Intellectual Property & Trademark Protection:

You do have something worth protecting.
As a small business owner, you already have intellectual property.  Over the past couple of years, I have been asked to speak with local business owners about what intellectual property is, and what it might mean for them.  In this article, I provide you with some helpful tips on how to identify and characterize one of your business’ most valuable assets and then discuss the ways in which CMDG can help you figure out what to do with it.

Intellectual property is difficult to define, but today we will use the definition “a creation of the mind.”  When most of us think about intellectual property (or, “IP”) we often think of a new widget (patents) or a novel, movie or song (copyrights), but IP also includes brand names and logos (trademarks).

If you are using a mark, design or slogan in commerce that you think is unique to you, then you have a trademark.  To help identify your mark, think about those tools you use to help customers identify you as the source of the good or service.  Look for a special symbol (the Target dot), a catchy phrase (“Can you hear me now?”), or even your radio jingle (NBC chimes).  All these “marks” can be protected.

The questions are “Have you registered that mark?” and “Are you protecting it?”  Trademarks can be registered at the state and federal level.  In Washington and Idaho, trademarks are handled by the Secretary of State.  At the federal level, trademarks are handled by the United States Patent and Trademark Office (often referred to as the “USPTO”).  Federal law prohibits the use of the circle R symbol (®) unless you have a federally registered trademark.  Registering your trademark gives you another tool for stopping others from using your mark.

Why is trying to protect your mark important?  Every business owner knows the importance of the business’ reputation.  Whether it is the goods you make or the services you provide, the success of your business depends upon a reputation for excellence.  What many business owners do not realize is that a registered trademark can be a cost-effective way of protecting and expanding your reputation among existing and potential clients.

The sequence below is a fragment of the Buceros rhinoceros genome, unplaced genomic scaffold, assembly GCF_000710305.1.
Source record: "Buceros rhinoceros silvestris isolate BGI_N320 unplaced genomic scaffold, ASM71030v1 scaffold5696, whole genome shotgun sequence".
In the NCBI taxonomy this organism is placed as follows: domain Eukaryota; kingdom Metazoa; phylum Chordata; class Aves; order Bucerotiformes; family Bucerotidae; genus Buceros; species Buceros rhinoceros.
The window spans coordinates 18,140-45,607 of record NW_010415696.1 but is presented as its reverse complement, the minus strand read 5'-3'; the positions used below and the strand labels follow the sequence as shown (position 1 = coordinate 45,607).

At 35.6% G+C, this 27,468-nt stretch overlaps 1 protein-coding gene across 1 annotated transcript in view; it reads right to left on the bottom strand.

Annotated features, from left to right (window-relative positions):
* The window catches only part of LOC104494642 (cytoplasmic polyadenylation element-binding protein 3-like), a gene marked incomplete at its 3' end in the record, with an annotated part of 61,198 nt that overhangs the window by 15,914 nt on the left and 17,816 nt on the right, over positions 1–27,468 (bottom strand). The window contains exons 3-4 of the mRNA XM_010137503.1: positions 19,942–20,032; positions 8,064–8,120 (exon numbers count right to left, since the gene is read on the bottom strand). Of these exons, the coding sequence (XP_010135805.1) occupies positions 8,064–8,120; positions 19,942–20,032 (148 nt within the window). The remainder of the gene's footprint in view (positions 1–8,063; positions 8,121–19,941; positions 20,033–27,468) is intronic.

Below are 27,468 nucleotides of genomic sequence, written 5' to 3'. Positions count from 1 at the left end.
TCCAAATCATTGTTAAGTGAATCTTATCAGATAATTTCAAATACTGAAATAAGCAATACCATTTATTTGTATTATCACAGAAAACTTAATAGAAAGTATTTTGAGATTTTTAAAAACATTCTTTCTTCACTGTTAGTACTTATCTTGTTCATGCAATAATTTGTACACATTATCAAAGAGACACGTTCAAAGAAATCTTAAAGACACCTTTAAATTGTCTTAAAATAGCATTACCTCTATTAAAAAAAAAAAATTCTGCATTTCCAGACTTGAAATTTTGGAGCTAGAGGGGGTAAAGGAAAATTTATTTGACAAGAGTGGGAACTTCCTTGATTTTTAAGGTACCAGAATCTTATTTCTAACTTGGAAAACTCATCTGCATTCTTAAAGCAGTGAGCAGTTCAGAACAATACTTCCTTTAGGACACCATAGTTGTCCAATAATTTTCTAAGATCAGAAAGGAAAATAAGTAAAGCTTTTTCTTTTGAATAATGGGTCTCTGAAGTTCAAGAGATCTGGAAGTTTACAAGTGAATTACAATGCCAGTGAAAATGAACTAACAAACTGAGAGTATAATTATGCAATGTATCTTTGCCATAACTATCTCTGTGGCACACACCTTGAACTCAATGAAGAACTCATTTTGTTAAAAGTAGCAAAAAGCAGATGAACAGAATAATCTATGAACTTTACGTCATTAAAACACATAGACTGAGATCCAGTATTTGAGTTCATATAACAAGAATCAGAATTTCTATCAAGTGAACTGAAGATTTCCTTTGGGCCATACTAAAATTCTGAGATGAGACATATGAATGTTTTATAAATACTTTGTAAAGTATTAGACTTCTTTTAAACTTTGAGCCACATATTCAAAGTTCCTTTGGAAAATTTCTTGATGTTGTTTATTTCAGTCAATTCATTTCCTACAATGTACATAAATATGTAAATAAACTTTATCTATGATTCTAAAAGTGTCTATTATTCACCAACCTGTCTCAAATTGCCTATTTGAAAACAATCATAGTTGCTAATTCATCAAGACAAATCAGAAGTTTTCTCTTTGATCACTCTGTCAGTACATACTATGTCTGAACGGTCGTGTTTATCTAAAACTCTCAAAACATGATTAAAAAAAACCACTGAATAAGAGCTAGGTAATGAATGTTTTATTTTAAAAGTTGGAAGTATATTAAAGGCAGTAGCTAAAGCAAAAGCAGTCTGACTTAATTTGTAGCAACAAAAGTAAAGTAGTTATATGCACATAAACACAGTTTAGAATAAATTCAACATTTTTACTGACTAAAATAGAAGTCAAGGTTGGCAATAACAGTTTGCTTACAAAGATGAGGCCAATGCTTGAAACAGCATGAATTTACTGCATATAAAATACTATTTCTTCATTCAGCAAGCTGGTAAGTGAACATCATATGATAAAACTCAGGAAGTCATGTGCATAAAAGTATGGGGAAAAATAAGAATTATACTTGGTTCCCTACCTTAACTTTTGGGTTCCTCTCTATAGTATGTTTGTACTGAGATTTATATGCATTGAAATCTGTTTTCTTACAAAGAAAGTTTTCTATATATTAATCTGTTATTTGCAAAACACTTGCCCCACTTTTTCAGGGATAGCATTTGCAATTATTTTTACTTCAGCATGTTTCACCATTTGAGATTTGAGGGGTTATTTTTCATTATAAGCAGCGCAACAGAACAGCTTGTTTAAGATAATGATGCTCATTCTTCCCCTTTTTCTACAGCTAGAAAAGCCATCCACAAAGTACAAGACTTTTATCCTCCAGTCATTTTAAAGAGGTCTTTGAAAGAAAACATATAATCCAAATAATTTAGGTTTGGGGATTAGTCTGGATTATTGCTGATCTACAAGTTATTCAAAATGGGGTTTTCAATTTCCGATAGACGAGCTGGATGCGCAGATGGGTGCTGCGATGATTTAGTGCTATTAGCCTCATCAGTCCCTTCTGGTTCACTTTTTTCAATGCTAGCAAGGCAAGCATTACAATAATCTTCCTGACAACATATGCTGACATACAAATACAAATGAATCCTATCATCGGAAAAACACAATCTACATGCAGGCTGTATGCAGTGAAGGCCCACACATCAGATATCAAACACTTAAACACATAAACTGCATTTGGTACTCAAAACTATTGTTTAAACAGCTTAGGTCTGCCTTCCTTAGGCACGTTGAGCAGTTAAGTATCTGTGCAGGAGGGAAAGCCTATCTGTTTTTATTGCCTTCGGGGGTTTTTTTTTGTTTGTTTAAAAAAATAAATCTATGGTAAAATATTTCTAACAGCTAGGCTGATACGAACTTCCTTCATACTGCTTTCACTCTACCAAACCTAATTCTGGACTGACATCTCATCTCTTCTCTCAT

In addition to protecting and expanding your reputation, holding a trademark may create a revenue stream.  For example, USA Gymnastics is not about to miss out on the revenue stream that will flow from the five Olympians who just won gold in London:  Jordon Wieber, Aly Raisman, Kyla Ross, McKayla Maroney, and Gabby Douglas.  These young women captured the gold medal and became instant sensations.  At first, they were dubbed the new “Fab Five”, but a certain former University of Michigan basketball player already held the trademark to that slogan.  Then, USA Gymnastics tried to trademark the “Fierce Five”.  We’ll see how that goes.  Why would USA Gymnastics spend the resources to have that slogan trademarked?  Not because USA Gymnastics is necessarily interested in getting into the printed shirt industry, but because they may be able to stop business interests from using that slogan without paying a licensing fee first to USA Gymnastics.

The understandable reality is that IP is not the first thing on most business owner’s minds, but the likelihood is that you do have something worth protecting.  It is important that if you choose to get assistance regarding your intellectual property, you find someone who understands small businesses and how to protect those valuable assets in a cost-effective manner.  CMDG is confident that we can assist you in this regard.
–         Sam Creason

If you would like to discuss these matters with Mr. Creason or another attorney at CMDG, please contact our office to set up an appointment.

CMDG is pleased to provide articles on its website as a service to its clients and visitors.  These articles are not intended as legal advice.   Please be aware that the law differs depending on the circumstances of an individual case and changes over time.